That’s No Grandpa!

After having watched people share the video showing an elderly man commonly referred to as ‘grandpa’ teaching football to the youngsters, I thought that the truth about the video must be told. Not that the truth was really hidden, but people never bothered to look for it, like always.

Grandpa Football 2I might not have bothered either, but I did look into it simply because the movements of this man in the video did not have the caution associated with ageing. It’s not about fitness; it’s about having lived long enough to know the vagaries of life. Old men can be daring, too, but rarely to show off or to prove a point. The movements of the old man had this youthful recklessness typical of youngsters, which made me suspicious of the story the video was trying to tell.

The truth is that the man in the video is no ‘grandpa’. It’s 31-year-old (born on June 18, 1984) freestyle French Footballer Sean Garnier (Arnaud “Séan” Garnier), who dressed up as an old man to surprise the audience, and succeeded, perhaps better than he had expected.

Garnier is something of a maverick when it comes to football. Having trained to become of football instructor, he went on to combine music, break-dance, somersaults and many football and basketball moves to create a unique style of playing around with the ball. Many put Garnier among the most skilled football players in the world although Garnier never really played football at international level, as the spate of injuries did not let his career as a professional footballer flourish.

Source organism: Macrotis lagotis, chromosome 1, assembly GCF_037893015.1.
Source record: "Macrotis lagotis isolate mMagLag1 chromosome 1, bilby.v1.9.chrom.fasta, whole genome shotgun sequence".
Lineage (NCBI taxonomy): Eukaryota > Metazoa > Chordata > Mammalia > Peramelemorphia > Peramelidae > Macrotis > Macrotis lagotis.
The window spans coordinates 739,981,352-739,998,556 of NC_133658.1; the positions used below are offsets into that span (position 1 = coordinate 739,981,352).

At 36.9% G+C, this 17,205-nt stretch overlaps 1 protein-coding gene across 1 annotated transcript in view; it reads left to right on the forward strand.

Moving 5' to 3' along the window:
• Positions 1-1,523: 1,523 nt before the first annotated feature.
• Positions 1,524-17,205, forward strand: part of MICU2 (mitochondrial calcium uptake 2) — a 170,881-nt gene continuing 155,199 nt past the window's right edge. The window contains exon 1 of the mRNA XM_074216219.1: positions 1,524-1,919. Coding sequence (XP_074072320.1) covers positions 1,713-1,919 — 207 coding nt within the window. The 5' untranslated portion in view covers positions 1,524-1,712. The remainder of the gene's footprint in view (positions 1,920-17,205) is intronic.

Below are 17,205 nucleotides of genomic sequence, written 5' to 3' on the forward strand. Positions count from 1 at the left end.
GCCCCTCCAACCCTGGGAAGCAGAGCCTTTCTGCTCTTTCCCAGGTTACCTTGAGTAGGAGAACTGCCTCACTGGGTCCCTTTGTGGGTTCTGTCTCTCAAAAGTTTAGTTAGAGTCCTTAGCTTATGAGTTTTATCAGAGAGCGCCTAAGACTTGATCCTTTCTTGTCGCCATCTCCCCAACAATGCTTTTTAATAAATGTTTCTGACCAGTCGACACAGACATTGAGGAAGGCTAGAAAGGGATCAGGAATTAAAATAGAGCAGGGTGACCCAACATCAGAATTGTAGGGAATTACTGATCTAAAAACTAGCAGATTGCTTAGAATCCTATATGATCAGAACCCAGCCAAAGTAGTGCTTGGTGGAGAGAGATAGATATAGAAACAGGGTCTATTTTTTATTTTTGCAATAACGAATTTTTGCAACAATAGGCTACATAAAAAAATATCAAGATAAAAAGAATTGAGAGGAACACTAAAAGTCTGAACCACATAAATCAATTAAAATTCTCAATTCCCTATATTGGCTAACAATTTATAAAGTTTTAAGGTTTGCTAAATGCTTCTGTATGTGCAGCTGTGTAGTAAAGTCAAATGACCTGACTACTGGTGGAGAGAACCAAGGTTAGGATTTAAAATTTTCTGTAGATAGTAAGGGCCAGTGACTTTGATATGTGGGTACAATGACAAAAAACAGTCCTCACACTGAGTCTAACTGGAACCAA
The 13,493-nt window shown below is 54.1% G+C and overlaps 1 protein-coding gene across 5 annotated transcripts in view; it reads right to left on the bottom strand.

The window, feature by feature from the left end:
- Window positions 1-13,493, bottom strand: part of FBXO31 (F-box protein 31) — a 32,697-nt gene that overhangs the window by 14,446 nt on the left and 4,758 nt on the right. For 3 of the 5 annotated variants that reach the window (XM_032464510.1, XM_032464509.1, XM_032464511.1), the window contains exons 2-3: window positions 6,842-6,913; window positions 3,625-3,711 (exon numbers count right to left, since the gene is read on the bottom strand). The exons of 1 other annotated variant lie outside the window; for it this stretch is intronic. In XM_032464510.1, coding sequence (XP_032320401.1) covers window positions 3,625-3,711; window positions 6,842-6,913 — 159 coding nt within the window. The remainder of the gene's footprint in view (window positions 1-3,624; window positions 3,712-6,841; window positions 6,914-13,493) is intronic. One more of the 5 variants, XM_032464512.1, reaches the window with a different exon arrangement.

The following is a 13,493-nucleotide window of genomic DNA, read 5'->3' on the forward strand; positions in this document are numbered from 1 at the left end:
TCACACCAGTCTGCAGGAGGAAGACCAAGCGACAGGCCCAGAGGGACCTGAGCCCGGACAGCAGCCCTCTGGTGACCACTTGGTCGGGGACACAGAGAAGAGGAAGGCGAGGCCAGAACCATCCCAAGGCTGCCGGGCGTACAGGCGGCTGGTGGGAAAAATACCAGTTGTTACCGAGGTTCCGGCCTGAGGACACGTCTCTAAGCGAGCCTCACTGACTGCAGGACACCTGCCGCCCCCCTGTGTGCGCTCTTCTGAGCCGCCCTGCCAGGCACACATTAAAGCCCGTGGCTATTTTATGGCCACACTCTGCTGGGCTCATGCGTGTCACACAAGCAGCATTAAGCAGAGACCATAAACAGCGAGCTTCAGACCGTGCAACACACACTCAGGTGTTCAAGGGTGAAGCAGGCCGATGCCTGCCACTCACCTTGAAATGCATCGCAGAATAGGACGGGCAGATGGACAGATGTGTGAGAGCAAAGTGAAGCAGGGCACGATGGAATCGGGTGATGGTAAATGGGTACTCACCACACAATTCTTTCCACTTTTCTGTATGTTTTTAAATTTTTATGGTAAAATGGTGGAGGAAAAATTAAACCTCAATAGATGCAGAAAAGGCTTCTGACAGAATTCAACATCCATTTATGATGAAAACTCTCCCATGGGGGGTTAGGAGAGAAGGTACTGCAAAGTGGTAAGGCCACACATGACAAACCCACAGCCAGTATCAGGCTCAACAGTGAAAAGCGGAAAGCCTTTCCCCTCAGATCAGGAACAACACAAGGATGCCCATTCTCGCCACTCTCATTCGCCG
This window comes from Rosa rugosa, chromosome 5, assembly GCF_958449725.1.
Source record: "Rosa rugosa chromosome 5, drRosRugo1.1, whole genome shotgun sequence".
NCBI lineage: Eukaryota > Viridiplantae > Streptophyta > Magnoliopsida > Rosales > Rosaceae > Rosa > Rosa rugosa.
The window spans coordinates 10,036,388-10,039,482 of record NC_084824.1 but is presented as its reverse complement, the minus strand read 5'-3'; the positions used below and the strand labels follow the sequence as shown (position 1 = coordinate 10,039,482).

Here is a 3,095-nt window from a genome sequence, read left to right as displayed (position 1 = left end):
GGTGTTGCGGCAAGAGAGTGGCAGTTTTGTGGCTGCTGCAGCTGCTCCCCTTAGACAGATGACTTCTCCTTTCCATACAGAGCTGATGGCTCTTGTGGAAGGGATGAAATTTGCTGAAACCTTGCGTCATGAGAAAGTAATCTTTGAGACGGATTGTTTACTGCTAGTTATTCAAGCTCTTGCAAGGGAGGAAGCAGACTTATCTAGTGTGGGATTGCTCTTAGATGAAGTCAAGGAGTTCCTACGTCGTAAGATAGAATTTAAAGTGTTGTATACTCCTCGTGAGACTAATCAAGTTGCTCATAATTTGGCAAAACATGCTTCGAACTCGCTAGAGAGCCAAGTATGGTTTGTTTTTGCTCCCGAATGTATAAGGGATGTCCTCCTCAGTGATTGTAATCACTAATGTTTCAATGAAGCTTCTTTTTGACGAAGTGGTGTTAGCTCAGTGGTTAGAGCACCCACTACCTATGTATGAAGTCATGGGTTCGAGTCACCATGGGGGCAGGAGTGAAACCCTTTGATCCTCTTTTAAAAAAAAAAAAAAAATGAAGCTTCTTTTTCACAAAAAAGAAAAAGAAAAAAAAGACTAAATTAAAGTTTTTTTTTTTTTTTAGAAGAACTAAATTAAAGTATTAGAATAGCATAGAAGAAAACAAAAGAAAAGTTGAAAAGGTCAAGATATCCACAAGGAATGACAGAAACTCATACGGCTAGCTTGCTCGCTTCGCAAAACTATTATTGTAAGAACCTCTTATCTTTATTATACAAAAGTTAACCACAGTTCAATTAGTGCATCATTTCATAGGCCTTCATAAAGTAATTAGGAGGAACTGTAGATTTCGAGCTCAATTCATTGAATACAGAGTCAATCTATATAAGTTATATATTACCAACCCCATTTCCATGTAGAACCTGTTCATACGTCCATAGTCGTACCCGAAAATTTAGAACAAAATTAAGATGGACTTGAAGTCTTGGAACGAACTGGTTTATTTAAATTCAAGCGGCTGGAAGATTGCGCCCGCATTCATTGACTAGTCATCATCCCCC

Here is the full version of the video in question for ready reference.


Khan, The Philosopher?

KhanSomebody wrote a Facebook Status quoting Shahrukh Khan. Here are those three droplets from the ocean of Mr. Khan’s prophetic wisdom:

“Do not become a philosopher before you become rich.” – Shahrukh Khan

“Nothing is normal.” – Shahrukh Khan

“Confusion is the path to clarity.” – Shahrukh Khan

My confusion brought no clarity; only the following jumble of thoughts arranged point-wise in response to Mr. Khan’s ideas.

1. And yet no philosopher was actually rich, and a vast majority of rich did not really make great philosophers with a possible exception of Tesla, who wasn’t exactly a philosopher, but a great inventor nevertheless.

2. If nothing is normal, everything is abnormal because ‘abnormal’ means ‘not normal’. And if everything is abnormal without exception, then everything is actually ‘normal’ because what is abnormal cannot ‘normally’ be the state of things as they exist. But then, ‘abnormal’, by definition is ‘not-normal’, and if ‘abnormal’ is ‘normal’ by the extension of the original statement, it clearly implies that the original statement — ‘nothing is normal’ — is inherently paradoxical, and, thus, meaningless as a stand-alone statement indicating the state of things in the world, and can, therefore, be of value only in very specific factual contexts.

3. Confusion is not the ‘path’ to clarity. It is the beginning of an inquiry that may or may not lead to clarity, which is why being confused is no guarantee of attaining clarity, and that’s the reason why not everybody who was confused necessarily gained clarity, but anybody who did gain clarity started with some confusion or question. So, it doesn’t work both ways. Furthermore, nobody attains clarity ‘through’ confusion, but only by clearing the confusion because clarity is the absence of confusion, and quite obviously if attainment is the goal, denial or non-attainment cannot be the path or the material of which the path might be constructed. 

But one can still admire Shahrukh Khan, a fine star, indeed. Just twinkled in the wrong sky this once.